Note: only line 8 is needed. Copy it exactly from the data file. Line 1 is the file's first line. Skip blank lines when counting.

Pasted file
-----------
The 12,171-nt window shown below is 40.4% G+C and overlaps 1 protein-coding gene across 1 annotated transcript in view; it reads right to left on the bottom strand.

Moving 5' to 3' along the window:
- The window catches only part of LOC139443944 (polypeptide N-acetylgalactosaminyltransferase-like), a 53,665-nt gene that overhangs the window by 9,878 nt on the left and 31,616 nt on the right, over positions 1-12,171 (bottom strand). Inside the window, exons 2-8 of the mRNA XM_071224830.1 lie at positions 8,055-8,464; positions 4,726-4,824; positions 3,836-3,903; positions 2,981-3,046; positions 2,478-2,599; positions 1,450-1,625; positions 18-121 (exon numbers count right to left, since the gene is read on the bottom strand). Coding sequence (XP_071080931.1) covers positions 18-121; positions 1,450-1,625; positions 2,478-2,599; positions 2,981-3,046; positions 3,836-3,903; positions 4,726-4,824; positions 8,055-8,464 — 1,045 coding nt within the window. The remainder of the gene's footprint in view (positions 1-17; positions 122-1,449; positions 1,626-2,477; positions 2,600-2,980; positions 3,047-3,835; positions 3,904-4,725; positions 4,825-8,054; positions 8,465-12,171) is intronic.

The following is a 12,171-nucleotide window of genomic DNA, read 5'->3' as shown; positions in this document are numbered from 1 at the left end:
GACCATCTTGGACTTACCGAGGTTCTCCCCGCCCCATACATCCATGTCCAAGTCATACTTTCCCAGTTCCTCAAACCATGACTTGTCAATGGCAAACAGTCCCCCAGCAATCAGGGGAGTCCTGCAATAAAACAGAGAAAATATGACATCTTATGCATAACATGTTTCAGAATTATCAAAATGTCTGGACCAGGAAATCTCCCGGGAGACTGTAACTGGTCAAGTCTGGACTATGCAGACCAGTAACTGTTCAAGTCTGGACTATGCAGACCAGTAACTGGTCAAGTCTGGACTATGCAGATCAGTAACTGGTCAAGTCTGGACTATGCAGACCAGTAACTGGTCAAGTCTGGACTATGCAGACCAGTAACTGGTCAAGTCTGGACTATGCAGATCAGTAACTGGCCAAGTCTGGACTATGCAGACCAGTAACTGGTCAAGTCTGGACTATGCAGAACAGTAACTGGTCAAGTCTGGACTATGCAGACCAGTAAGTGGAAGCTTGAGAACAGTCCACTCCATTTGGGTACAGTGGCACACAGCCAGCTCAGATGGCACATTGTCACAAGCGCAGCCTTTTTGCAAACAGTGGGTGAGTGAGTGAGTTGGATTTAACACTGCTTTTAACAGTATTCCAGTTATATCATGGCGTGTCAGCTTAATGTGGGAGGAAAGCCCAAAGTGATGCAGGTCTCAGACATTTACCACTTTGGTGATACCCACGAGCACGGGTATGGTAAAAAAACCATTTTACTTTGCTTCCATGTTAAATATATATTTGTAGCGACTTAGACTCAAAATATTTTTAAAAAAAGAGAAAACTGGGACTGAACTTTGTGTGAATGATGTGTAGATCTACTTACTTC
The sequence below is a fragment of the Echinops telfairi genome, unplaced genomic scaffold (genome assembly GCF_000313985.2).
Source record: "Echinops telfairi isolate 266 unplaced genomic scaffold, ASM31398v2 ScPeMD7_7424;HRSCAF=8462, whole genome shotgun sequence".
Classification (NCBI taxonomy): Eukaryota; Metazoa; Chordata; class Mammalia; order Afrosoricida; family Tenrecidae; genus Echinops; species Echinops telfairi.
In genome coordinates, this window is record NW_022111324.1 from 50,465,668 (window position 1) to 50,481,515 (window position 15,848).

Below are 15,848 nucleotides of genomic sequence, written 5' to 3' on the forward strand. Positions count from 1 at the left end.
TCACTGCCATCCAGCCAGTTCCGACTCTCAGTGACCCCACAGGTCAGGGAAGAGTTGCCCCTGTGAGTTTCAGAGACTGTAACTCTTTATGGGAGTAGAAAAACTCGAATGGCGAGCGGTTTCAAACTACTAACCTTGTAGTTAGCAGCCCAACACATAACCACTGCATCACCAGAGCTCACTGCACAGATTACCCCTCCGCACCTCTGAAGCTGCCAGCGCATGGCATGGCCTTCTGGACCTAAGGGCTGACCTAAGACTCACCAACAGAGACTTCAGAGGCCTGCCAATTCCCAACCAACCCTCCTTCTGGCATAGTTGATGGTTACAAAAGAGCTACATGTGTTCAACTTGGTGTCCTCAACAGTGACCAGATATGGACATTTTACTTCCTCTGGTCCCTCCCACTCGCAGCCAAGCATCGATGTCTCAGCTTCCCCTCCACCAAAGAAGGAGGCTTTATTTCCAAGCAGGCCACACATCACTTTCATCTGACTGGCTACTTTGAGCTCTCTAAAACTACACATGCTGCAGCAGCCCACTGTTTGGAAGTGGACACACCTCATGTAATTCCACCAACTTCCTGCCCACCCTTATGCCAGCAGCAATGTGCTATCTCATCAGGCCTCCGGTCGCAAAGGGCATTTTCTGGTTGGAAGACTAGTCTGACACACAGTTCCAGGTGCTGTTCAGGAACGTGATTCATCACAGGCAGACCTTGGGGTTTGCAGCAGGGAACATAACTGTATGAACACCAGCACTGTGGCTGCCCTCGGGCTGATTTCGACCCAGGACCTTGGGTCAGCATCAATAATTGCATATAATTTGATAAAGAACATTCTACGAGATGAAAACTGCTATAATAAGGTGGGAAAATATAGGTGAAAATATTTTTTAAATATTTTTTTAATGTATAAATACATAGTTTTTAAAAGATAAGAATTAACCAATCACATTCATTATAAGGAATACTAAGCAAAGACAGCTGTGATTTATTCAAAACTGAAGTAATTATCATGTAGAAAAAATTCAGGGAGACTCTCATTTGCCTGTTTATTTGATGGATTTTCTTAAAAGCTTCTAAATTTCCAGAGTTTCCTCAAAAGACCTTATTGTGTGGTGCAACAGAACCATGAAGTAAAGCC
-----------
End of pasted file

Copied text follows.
Classification (NCBI taxonomy): Eukaryota; Metazoa; Chordata; class Mammalia; order Afrosoricida; family Tenrecidae; genus Echinops; species Echinops telfairi.